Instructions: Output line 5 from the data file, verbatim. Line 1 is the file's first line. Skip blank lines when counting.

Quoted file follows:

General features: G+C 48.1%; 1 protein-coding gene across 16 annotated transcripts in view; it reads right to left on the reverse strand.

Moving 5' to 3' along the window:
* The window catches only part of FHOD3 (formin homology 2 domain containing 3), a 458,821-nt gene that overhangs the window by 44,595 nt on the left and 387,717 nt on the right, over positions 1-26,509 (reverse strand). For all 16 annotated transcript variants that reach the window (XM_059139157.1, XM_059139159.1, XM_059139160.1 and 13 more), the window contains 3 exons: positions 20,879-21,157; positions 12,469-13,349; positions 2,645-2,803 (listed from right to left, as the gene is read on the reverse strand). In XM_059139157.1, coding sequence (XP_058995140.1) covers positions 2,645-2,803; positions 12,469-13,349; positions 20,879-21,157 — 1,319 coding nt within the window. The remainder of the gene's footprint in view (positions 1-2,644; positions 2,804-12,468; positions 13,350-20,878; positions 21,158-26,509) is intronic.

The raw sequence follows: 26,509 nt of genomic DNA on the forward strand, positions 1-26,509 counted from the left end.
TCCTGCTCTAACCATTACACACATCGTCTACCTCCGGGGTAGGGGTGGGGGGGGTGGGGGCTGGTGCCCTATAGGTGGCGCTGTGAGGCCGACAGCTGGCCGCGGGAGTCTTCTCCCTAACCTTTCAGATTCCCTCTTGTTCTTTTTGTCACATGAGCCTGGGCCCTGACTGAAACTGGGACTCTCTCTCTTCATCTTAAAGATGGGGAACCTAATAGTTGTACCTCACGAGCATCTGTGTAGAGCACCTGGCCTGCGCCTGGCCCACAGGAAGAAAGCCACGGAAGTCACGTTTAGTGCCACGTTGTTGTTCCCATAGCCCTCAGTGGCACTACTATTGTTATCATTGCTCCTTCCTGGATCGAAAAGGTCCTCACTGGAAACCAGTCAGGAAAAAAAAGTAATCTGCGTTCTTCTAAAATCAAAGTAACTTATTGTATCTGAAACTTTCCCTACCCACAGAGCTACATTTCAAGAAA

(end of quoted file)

TCCTGCTCTAACCATTACACACATCGTCTACCTCCGGGGTAGGGGTGGGGGGGGTGGGGGCTGGTGCCCTATAGGTGGCGCTGTGAGGCCGACAGCTGGCCGCGGGAGTCTTCTCCCTAACCTTTCAGATTCCCTCTTGTTCTTTTTGTCACATGAGCCTGGGCCCTGACTGAAACTGGGACTCTCTCTCTTCATCTTAAAGATGGGGAACCTAATAGTTGTACCTCACGAGCATCTGTGTAGAGCACCTGGCCTGCGCCTGGCCCACAGGAAGAAAGCCACGGAAGTCACGTTTAGTGCCACGTTGTTGTTCCCATAGCCCTCAGTGGCACTACTATTGTTATCATTGCTCCTTCCTGGATCGAAAAGGTCCTCACTGGAAACCAGTCAGGAAAAAAAAGTAATCTGCGTTCTTCTAAAATCAAAGTAACTTATTGTATCTGAAACTTTCCCTACCCACAGAGCTACATTTCAAGAAA